THE DAILY UNION/ CITY OF WASHINGTON, FEBRUARY 16, 1850 - COMPROMISE OF 1850

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Volume 5—Number 247. 4 pp., 19.25 x 24,” 6 columns. Exhibits light fold-marks and slight foxing along right margin. Else VG & entirely legible.

In mid-January Kentucky Senator Henry Clay proposed a packet of five separate bills to address increased tension concerning the status of slavery in territories acquired in the recent war with Mexico. Clay’s proposal was highly controversial and would undergo extensive debate and revision before a compromise was finally reached in the Autumn of 1850--a compromise that, if it did not halt the drift toward Civil War, certainly postponed it. The compromise allowed the admission of California as a free state, will enacting for the benefit of the slave-holding south an extremely stringent national “Fugitive Slave” law.

A number of famous senators were involved in the 1850 debates, most notably John C. Calhoun, Daniel Webster and Henry Clay, Also prominent were Stephen Douglas of Illinois (later the chief sponsor of the 1854 Kansas -Nebraska Act), and Jefferson Davis of Mississippi, future president of the confederacy, who felt the original Clay proposal to be unfair to the South, with its undue restrictions on the spread of slavery.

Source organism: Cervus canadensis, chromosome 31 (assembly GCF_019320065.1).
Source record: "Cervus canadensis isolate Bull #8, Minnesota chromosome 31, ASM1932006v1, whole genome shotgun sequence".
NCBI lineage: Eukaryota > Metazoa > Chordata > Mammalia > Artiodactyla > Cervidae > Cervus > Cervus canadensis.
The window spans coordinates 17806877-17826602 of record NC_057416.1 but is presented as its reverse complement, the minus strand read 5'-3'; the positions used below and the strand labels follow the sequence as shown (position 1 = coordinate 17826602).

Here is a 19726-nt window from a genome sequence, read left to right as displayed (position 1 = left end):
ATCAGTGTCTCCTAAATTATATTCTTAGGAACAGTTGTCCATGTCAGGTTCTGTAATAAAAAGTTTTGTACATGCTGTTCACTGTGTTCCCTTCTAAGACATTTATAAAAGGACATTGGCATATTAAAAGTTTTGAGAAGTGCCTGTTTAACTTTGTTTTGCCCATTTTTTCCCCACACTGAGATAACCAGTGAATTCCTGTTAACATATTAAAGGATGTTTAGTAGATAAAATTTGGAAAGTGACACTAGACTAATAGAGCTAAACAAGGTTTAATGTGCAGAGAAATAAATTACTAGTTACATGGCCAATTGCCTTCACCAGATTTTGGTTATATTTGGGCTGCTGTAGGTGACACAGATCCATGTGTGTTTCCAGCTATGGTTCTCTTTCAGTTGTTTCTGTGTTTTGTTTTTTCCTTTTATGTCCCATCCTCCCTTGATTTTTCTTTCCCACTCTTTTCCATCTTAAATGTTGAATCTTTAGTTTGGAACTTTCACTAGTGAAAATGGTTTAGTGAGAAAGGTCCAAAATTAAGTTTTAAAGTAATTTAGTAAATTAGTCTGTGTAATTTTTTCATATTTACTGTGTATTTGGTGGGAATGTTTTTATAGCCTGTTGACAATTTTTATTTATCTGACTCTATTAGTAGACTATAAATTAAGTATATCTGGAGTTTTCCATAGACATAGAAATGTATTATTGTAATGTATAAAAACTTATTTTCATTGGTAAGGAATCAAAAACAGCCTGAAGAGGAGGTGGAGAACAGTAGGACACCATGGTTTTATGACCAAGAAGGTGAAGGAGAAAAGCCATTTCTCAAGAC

The first two pages of this issue feature a full report of Davis’s February 14th speech to the Senate addressing the original Clay proposals, including an in-chamber exchange with Stephen Douglas. The third page reports debates in the House of Representatives, and posts the Daily Union’s editorial position, which supported the proposal of Mississippi Senator Foote to combine Clay’s five separate bills into to one, and submit it to a “Committee of Fifteen”, which was eventually done, and made possible the Compromise of 1850.

Fine collectible for connoisseurs of the Congressional battles during the turbulent political prelude to War. In protective sleeve. w/white card backing.  [jp]

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